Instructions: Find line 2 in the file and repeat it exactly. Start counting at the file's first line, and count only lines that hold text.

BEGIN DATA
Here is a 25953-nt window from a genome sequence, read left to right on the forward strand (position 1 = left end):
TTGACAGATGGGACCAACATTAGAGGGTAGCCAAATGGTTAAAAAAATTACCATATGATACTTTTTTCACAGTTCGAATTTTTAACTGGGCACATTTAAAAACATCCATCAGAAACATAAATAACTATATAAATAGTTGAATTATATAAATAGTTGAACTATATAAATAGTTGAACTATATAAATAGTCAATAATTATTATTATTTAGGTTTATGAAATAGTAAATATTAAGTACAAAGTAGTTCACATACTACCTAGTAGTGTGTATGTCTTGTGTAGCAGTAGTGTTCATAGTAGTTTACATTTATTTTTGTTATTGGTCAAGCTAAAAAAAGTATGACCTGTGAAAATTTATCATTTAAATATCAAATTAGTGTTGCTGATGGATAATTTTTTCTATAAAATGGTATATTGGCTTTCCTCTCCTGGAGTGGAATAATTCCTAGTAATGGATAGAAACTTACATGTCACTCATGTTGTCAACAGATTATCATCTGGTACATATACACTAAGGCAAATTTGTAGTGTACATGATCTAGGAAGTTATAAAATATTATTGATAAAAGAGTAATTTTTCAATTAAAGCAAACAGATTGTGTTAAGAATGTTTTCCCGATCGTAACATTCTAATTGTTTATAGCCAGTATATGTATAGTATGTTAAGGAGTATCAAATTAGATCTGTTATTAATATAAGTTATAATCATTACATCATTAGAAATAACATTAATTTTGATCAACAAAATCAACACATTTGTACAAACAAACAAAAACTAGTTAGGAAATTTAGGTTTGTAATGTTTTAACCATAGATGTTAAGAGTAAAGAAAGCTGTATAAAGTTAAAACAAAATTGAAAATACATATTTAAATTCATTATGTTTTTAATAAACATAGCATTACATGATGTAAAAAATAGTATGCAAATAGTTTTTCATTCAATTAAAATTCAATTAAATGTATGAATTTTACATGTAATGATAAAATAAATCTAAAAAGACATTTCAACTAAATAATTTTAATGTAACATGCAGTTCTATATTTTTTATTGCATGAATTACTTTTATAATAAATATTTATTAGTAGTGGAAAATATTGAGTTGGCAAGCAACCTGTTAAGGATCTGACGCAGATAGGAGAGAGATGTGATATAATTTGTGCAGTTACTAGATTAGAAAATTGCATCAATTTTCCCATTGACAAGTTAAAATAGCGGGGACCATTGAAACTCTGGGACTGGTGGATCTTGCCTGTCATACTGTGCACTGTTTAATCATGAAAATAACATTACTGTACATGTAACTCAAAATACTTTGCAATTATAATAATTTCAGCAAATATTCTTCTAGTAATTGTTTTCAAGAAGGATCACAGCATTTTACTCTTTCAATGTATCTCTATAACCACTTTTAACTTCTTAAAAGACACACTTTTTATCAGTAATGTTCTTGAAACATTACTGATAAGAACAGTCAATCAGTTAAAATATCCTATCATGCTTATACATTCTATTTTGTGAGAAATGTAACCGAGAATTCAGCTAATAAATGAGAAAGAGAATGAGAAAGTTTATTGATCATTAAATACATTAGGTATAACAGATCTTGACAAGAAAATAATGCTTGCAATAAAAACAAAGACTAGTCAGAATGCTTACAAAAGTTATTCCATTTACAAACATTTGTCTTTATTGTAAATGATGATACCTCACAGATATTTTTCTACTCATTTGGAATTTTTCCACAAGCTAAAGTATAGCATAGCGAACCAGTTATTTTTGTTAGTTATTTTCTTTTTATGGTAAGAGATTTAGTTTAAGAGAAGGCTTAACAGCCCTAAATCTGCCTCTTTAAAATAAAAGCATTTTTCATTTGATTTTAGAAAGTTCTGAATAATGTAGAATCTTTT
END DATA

TTGACAGATGGGACCAACATTAGAGGGTAGCCAAATGGTTAAAAAAATTACCATATGATACTTTTTTCACAGTTCGAATTTTTAACTGGGCACATTTAAAAACATCCATCAGAAACATAAATAACTATATAAATAGTTGAATTATATAAATAGTTGAACTATATAAATAGTTGAACTATATAAATAGTCAATAATTATTATTATTTAGGTTTATGAAATAGTAAATATTAAGTACAAAGTAGTTCACATACTACCTAGTAGTGTGTATGTCTTGTGTAGCAGTAGTGTTCATAGTAGTTTACATTTATTTTTGTTATTGGTCAAGCTAAAAAAAGTATGACCTGTGAAAATTTATCATTTAAATATCAAATTAGTGTTGCTGATGGATAATTTTTTCTATAAAATGGTATATTGGCTTTCCTCTCCTGGAGTGGAATAATTCCTAGTAATGGATAGAAACTTACATGTCACTCATGTTGTCAACAGATTATCATCTGGTACATATACACTAAGGCAAATTTGTAGTGTACATGATCTAGGAAGTTATAAAATATTATTGATAAAAGAGTAATTTTTCAATTAAAGCAAACAGATTGTGTTAAGAATGTTTTCCCGATCGTAACATTCTAATTGTTTATAGCCAGTATATGTATAGTATGTTAAGGAGTATCAAATTAGATCTGTTATTAATATAAGTTATAATCATTACATCATTAGAAATAACATTAATTTTGATCAACAAAATCAACACATTTGTACAAACAAACAAAAACTAGTTAGGAAATTTAGGTTTGTAATGTTTTAACCATAGATGTTAAGAGTAAAGAAAGCTGTATAAAGTTAAAACAAAATTGAAAATACATATTTAAATTCATTATGTTTTTAATAAACATAGCATTACATGATGTAAAAAATAGTATGCAAATAGTTTTTCATTCAATTAAAATTCAATTAAATGTATGAATTTTACATGTAATGATAAAATAAATCTAAAAAGACATTTCAACTAAATAATTTTAATGTAACATGCAGTTCTATATTTTTTATTGCATGAATTACTTTTATAATAAATATTTATTAGTAGTGGAAAATATTGAGTTGGCAAGCAACCTGTTAAGGATCTGACGCAGATAGGAGAGAGATGTGATATAATTTGTGCAGTTACTAGATTAGAAAATTGCATCAATTTTCCCATTGACAAGTTAAAATAGCGGGGACCATTGAAACTCTGGGACTGGTGGATCTTGCCTGTCATACTGTGCACTGTTTAATCATGAAAATAACATTACTGTACATGTAACTCAAAATACTTTGCAATTATAATAATTTCAGCAAATATTCTTCTAGTAATTGTTTTCAAGAAGGATCACAGCATTTTACTCTTTCAATGTATCTCTATAACCACTTTTAACTTCTTAAAAGACACACTTTTTATCAGTAATGTTCTTGAAACATTACTGATAAGAACAGTCAATCAGTTAAAATATCCTATCATGCTTATACATTCTATTTTGTGAGAAATGTAACCGAGAATTCAGCTAATAAATGAGAAAGAGAATGAGAAAGTTTATTGATCATTAAATACATTAGGTATAACAGATCTTGACAAGAAAATAATGCTTGCAATAAAAACAAAGACTAGTCAGAATGCTTACAAAAGTTATTCCATTTACAAACATTTGTCTTTATTGTAAATGATGATACCTCACAGATATTTTTCTACTCATTTGGAATTTTTCCACAAGCTAAAGTATAGCATAGCGAACCAGTTATTTTTGTTAGTTATTTTCTTTTTATGGTAAGAGATTTAGTTTAAGAGAAGGCTTAACAGCCCTAAATCTGCCTCTTTAAAATAAAAGCATTTTTCATTTGATTTTAGAAAGTTCTGAATAATGTAGAATCTTTT